Communicate Your Plans Ahead of Time.  In our office, we recommend inviting adult children into the planning process and let them know ahead of time why you have made the decisions you have made.  This can be a difficult conversation and one we are extremely skilled at handling.  We don’t recommend doing it without the guidance of trusted counsel.

Do Not Put One Sibling In Charge of Another Sibling’s Inheritance.  Unless agreed to ahead of time by both siblings, putting one sibling in charge of another will almost always lead to resentment and disagreement.  You can avoid this with strong communication and agreement ahead of time. Or you can appoint someone else to care for your child’s inheritance. We can help you think that through, so call if a child in your family will need inheritance protection.

Transfer Some Now Instead of All Later.  Consider how you can begin to transfer assets to your children during your lifetime when you can influence how they use those assets and you can pass on your values right along with them, instead of waiting until you are gone to pass on everything you’ve worked so hard for.

Make Changes When Necessary.  Estate planning is an ongoing process, and when changes occur in your life – even if it’s the divorce of a child or a new grandchild – your plan needs to change as well.

Pass On More Than Just Your Money.  Most estate plans focus only on your tangible assets, but your most valuable assets are your values, insights, stories and experience. We have a unique process in our office for passing on these assets that are most often lost when someone dies. And, honestly, they are what will keep your family focused on what really matters after you are gone.

Choose the right advisor.  Developing a strong working relationship with a Personal Family Lawyer® that will allow you the freedom to frankly discuss your family dynamics, plan accordingly and keep the family involved every step of the way.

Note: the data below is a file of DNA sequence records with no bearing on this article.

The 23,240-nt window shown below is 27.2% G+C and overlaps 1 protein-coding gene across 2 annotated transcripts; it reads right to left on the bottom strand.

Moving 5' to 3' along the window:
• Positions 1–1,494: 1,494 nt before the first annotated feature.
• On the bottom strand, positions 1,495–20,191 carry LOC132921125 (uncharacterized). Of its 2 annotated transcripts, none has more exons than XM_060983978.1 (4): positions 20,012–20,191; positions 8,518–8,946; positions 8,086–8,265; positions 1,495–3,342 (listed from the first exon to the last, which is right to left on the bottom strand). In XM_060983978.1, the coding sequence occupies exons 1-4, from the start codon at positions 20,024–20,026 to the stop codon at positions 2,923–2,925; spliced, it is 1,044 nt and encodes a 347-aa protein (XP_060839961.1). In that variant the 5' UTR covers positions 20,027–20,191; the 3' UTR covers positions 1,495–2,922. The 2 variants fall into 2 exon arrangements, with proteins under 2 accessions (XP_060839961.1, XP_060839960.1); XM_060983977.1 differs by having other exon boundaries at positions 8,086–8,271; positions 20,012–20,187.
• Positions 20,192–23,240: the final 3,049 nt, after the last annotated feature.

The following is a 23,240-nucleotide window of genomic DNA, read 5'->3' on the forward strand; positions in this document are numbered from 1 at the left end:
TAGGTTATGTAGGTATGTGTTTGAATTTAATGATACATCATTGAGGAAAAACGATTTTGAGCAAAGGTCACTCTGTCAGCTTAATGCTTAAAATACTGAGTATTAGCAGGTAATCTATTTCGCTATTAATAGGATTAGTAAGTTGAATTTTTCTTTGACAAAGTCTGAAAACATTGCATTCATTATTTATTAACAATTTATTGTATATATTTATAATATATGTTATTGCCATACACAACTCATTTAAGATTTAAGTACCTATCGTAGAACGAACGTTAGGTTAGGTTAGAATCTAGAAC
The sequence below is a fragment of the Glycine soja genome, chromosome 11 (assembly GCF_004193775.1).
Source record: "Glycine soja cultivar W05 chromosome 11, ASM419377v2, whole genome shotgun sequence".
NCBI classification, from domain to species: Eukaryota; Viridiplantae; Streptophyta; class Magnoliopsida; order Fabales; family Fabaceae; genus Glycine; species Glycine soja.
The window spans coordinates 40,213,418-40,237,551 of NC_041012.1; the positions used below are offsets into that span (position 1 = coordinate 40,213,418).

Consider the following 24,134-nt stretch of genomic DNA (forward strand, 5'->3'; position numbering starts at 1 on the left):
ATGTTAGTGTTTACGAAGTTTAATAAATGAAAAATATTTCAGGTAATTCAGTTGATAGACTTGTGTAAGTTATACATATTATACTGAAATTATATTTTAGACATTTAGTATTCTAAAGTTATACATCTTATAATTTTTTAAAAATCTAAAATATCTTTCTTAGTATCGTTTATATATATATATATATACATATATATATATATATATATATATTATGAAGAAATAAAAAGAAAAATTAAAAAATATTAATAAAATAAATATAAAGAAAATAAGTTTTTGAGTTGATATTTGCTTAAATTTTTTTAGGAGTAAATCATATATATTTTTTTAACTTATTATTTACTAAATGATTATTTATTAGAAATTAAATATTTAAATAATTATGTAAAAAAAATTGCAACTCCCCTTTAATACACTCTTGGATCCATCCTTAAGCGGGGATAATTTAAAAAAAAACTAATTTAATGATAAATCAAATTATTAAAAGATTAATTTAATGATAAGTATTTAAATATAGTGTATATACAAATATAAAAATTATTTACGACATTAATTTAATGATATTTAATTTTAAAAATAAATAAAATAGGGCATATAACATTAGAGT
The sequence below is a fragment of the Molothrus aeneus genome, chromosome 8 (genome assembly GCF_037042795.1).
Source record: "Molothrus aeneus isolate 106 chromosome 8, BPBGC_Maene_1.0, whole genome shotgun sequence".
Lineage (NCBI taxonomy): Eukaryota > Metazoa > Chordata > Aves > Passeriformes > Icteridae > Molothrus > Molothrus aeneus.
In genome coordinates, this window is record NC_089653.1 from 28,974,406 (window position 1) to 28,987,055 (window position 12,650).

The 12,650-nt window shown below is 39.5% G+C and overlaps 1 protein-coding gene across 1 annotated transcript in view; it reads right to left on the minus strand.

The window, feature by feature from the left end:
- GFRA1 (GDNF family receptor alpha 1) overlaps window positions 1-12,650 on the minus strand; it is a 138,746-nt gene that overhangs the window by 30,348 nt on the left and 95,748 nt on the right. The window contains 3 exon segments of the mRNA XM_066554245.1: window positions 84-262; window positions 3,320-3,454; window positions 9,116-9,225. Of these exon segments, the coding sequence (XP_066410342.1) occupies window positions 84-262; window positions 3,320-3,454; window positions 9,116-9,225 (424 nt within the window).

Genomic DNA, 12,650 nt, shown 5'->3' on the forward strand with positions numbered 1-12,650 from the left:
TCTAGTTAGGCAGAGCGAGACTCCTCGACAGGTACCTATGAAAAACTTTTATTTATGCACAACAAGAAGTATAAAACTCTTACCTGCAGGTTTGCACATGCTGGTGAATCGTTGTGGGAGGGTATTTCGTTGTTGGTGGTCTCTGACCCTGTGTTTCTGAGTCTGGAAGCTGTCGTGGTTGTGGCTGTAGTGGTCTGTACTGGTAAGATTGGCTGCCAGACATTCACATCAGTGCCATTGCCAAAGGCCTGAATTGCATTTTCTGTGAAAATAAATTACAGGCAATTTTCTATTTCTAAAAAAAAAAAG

If you would like to create or update your estate plan, call our office today to schedule a time for us to sit down and talk.

The Risks of Poorman’s Estate Planning: How to Pass on Property & Avoid Probate the Right Way

They call it the “poor man’s estate planning.”  Put your child on the title to your deed and avoid probate.  Yet this “poor man’s” planning often ends up, well, poorly; and costing a lot more for the people you love. Here’s why and what you can do about it:

Risk #1 of Poorman’s Estate Planning: If the deed is titled with the name of parent and child (or any time there is more than one name on title and the parties are not married to each other) ownership of the property could be categorized as tenants in common – meaning that if one property owner dies, his or her interest in the property goes to an heir via probate, not directly to the other owner(s).  That’s exactly what the poorman’s estate planning was trying to avoid.

Solution: To accomplish the desired objective, the deed would have to stipulate ownership as joint tenants with the right of survivorship or similar language. Even then, passing property outside of probate using a deed may create problems because if both joint tenants die or become incapacitated at the same time (such as in an accident) the property is headed right into probate.

Risk #2 of Poorman’s Estate Planning: If the child you put on title to the property is sued or has some other type of creditor issue, even divorce, the property could be at risk.

Risk #3 of Poorman’s Estate Planning: Gifting property to your children, which is what happens when you put a child’s name on title to your property, could create adverse tax consequences.  One of the benefits of death (probably the only one) is that your heirs take your property at a new basis equal to fair market value of your property.  This may not happen if you’ve added your child to the title of the property if it’s determined that you made a gift of the property, your kids inherit your tax basis and lose valuable tax savings.

If you would like to learn more about strategies for protecting your assets and avoiding probate, call our office today to schedule a time for us to sit down and talk.